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Cambrian
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Username: Cambrian

Post Number: 598
Registered: 08-2006
Posted on Thursday, February 08, 2007 - 3:48 pm: Edit PostDelete PostMove Post (Moderator/Admin Only)

In the old days annexation was seen as a plus, you were able to take advantage of the City services, which would have been more than what the Twp could have offered. My first house was in Redford, it was built in 1945 and we bought it from the original family. They told us our neighborhood was paved in the 60s under great protest by everybody as they felt that would encourage the "bad" elements to come in. So perhaps Redford was viewed as a quiet country retreat to the burgening Detroit, and the 1926 residents wanted to preserve that.
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Johnlodge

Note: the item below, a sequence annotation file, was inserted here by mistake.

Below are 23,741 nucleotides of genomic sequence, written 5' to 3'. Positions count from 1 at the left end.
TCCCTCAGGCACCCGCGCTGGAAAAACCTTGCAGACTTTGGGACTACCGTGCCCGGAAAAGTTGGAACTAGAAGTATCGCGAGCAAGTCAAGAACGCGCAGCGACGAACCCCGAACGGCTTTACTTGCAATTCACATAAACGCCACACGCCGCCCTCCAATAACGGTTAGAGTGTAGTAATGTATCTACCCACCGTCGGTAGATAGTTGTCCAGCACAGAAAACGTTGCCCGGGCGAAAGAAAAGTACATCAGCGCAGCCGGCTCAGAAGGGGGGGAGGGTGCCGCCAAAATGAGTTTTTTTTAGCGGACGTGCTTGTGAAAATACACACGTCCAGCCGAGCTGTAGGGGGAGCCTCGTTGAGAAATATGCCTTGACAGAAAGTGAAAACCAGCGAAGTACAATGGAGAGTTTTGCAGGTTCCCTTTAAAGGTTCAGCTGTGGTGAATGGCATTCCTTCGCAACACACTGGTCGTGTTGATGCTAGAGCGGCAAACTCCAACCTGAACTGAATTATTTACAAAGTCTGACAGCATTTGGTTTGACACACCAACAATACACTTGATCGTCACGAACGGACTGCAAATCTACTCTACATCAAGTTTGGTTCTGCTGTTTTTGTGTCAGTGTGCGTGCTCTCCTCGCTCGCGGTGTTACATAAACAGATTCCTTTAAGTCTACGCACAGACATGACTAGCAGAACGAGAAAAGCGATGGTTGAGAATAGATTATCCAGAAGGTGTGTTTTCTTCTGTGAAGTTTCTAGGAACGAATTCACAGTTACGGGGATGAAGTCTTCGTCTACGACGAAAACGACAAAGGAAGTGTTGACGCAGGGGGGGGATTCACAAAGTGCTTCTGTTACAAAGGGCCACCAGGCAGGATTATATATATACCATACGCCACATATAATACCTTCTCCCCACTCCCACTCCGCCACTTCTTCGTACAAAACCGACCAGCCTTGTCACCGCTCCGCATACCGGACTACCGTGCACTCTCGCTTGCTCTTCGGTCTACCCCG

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Username: Johnlodge

Post Number: 71
Registered: 10-2003
Posted on Thursday, February 08, 2007 - 3:50 pm: Edit PostDelete PostMove Post (Moderator/Admin Only)

I tried to look into this a little bit. Seems like the part that got annexed WANTED to be annexed because Redford, which was made up of 9 little village districts, was not taking care of their streets or services, so they wanted to become part of Detroit. I guess they also got a streetcar down Grand River out of the deal or something. This is the best I could come up with. Apparently the districts that remain Redford resisted.
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Fareastsider